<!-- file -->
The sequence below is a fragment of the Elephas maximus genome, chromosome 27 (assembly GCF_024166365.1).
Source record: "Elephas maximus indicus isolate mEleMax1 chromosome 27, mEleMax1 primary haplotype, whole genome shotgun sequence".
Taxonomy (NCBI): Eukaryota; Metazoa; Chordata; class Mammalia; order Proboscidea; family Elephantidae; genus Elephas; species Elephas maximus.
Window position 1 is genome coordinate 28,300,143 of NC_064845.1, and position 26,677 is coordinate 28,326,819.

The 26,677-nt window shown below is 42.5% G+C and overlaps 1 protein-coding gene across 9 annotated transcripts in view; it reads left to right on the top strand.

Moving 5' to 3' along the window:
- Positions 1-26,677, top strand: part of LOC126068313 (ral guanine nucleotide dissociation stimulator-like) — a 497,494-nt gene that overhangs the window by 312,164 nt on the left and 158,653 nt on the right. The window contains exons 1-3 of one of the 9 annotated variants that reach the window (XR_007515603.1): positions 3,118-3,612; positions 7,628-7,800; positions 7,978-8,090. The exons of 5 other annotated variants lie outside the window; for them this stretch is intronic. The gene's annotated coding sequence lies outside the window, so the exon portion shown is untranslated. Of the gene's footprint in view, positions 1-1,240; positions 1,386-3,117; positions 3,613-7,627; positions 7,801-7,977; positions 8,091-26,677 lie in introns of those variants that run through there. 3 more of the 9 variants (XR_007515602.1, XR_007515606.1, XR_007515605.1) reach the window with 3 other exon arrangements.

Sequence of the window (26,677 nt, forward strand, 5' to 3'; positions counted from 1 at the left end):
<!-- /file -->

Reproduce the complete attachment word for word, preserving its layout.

The sequence below is a fragment of the Elephas maximus genome, chromosome 27 (assembly GCF_024166365.1).
Source record: "Elephas maximus indicus isolate mEleMax1 chromosome 27, mEleMax1 primary haplotype, whole genome shotgun sequence".
Taxonomy (NCBI): Eukaryota; Metazoa; Chordata; class Mammalia; order Proboscidea; family Elephantidae; genus Elephas; species Elephas maximus.
Window position 1 is genome coordinate 28,300,143 of NC_064845.1, and position 26,677 is coordinate 28,326,819.

The 26,677-nt window shown below is 42.5% G+C and overlaps 1 protein-coding gene across 9 annotated transcripts in view; it reads left to right on the top strand.

Moving 5' to 3' along the window:
- Positions 1-26,677, top strand: part of LOC126068313 (ral guanine nucleotide dissociation stimulator-like) — a 497,494-nt gene that overhangs the window by 312,164 nt on the left and 158,653 nt on the right. The window contains exons 1-3 of one of the 9 annotated variants that reach the window (XR_007515603.1): positions 3,118-3,612; positions 7,628-7,800; positions 7,978-8,090. The exons of 5 other annotated variants lie outside the window; for them this stretch is intronic. The gene's annotated coding sequence lies outside the window, so the exon portion shown is untranslated. Of the gene's footprint in view, positions 1-1,240; positions 1,386-3,117; positions 3,613-7,627; positions 7,801-7,977; positions 8,091-26,677 lie in introns of those variants that run through there. 3 more of the 9 variants (XR_007515602.1, XR_007515606.1, XR_007515605.1) reach the window with 3 other exon arrangements.

Sequence of the window (26,677 nt, forward strand, 5' to 3'; positions counted from 1 at the left end):